New York cruises featured dressy dinners, movies, dancing and betting on "horse races" in which stewards dragged wooden horses around a ballroom track according to rolls of dice that determined how many feet each could move per turn.

Cruises dwindled in the years leading up to the revolution and ended entirely after Castro overthrew the U.S.-backed government.

After Carter dropped limits on Cuba travel, 400 passengers, including musical legend Dizzy Gillespie sailed from New Orleans to Cuba on a 1977 "Jazz Cruise" aboard the MS Daphne. Like the Adonia, it sailed despite dockside demonstrations by Cuban exiles, and continued protests and bomb threats forced Carras Cruises to cancel additional sailings, Grace said.

The following year, however, Daphne made a several cruises from New Orleans to Cuba and other destinations in the Caribbean.

Cuba cut back on all cruise tourism in 2005 after Fidel Castro blasted cruise ships during a 4½-hour speech on state television.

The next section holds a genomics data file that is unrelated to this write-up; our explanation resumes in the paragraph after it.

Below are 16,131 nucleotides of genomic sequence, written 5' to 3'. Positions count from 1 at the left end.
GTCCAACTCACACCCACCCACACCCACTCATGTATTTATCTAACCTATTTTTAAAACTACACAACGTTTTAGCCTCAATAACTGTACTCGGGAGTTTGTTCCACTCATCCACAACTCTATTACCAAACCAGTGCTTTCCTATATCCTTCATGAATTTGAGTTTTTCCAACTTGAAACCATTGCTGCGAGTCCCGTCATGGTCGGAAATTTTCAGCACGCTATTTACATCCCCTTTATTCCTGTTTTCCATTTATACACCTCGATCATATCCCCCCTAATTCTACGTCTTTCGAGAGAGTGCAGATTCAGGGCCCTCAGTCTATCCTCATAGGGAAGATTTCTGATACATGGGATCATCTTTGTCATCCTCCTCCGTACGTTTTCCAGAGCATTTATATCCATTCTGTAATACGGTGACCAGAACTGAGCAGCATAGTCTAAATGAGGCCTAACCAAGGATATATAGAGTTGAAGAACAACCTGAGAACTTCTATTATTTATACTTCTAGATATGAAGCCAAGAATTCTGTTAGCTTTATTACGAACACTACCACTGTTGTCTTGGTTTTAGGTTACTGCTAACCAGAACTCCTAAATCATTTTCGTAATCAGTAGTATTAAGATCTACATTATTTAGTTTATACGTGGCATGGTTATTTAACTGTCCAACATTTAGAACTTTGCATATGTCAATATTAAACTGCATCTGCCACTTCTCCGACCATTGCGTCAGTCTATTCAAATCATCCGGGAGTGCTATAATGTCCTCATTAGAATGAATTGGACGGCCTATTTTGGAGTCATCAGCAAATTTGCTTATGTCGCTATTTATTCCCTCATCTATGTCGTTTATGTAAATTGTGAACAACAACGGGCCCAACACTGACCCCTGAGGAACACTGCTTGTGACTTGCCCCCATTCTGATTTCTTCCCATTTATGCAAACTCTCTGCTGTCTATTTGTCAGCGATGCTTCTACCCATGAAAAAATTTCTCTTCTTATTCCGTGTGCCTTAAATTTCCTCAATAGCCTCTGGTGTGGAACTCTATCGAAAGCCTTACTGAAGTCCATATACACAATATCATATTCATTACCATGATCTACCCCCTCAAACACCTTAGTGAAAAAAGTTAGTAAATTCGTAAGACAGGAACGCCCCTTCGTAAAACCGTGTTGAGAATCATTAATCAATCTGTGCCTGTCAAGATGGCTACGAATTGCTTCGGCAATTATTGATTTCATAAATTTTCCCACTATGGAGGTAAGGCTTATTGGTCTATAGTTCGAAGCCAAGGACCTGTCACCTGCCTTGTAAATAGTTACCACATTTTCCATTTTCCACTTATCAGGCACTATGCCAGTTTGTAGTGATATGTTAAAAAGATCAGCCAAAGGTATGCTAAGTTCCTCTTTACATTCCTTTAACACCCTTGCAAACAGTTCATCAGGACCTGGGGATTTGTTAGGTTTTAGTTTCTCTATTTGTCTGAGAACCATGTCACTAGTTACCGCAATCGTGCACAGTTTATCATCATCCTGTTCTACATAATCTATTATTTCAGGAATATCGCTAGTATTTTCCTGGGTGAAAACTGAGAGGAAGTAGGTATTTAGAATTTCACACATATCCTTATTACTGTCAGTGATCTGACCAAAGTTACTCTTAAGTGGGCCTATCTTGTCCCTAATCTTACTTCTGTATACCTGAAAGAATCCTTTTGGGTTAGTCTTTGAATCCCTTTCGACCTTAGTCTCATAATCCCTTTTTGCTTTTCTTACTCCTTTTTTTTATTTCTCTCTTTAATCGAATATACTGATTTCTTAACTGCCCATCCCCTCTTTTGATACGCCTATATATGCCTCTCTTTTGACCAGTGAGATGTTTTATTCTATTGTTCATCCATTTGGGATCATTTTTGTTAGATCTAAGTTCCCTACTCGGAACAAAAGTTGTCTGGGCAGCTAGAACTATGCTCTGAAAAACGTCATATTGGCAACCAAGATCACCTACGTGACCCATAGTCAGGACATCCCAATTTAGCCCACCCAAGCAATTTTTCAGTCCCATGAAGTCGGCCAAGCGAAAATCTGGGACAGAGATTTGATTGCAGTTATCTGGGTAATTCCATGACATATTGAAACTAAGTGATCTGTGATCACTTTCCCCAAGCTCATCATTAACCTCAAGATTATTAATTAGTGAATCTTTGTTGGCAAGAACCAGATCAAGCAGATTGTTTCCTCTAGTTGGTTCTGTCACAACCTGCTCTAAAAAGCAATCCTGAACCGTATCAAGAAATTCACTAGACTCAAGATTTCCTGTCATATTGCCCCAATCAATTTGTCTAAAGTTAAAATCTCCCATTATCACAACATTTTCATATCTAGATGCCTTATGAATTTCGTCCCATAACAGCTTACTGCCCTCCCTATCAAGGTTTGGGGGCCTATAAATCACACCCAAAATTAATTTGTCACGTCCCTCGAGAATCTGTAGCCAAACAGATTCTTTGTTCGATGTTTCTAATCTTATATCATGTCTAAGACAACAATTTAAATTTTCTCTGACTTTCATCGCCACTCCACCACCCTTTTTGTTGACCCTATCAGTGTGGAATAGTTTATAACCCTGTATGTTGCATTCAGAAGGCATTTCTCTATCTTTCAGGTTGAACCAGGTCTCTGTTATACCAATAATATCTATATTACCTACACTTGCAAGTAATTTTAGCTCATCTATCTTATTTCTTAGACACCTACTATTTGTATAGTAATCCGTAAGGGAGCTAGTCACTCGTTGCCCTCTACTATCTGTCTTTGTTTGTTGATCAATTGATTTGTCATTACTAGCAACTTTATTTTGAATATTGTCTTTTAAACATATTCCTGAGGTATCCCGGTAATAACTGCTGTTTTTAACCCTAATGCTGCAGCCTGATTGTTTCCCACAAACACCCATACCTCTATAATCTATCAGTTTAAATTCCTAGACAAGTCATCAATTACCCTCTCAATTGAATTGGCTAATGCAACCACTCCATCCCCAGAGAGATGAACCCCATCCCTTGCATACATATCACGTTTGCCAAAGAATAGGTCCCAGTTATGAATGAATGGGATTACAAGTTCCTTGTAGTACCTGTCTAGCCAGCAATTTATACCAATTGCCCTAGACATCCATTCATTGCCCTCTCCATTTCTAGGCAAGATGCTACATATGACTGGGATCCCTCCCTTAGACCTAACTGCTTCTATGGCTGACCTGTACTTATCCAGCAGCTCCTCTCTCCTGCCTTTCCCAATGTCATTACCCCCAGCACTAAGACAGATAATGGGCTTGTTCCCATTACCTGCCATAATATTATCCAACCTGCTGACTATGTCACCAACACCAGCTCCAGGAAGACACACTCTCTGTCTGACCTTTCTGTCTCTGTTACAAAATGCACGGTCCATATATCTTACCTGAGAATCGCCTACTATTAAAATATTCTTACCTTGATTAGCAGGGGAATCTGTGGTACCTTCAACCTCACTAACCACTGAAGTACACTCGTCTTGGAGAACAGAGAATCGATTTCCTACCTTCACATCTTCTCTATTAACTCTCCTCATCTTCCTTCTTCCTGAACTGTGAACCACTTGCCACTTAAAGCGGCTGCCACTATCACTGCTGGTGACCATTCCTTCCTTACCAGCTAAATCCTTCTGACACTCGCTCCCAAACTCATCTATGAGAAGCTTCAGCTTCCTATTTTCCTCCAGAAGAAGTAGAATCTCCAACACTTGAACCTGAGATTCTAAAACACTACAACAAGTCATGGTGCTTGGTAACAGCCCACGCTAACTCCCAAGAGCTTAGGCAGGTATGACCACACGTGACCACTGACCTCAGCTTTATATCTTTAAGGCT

"Floating hotels come, floating restaurants, floating theaters, floating diversions visit countries to leave their trash, their empty cans and papers for a few miserable cents," Castro said.

Today, the Cuban government sees cruises as an easy source of revenue that can bring thousands more American travelers without placing additional demand on the country's maxed-out food supplies and overbooked hotels.

The number of Americans coming by boat has climbed since 2014, including passengers on cruise ships registered in third countries and sailing from other Caribbean ports. Traffic remains low, however, for a major tourist attraction only 90 miles (145 kilometers) from Florida.

Cruise traffic is key to the government's reengineering of the industrial Port of Havana as a tourist attraction. After decades of treating the more than 500-year-old harbor as a receptacle for industrial waste, the government is moving container traffic to the Port of Mariel west of the city, tearing out abandoned buildings and slowly renovating decrepit warehouses as breweries and museums connected by waterfront promenades.

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Michael Weissenstein on Twitter: https://twitter.com/mweissenstein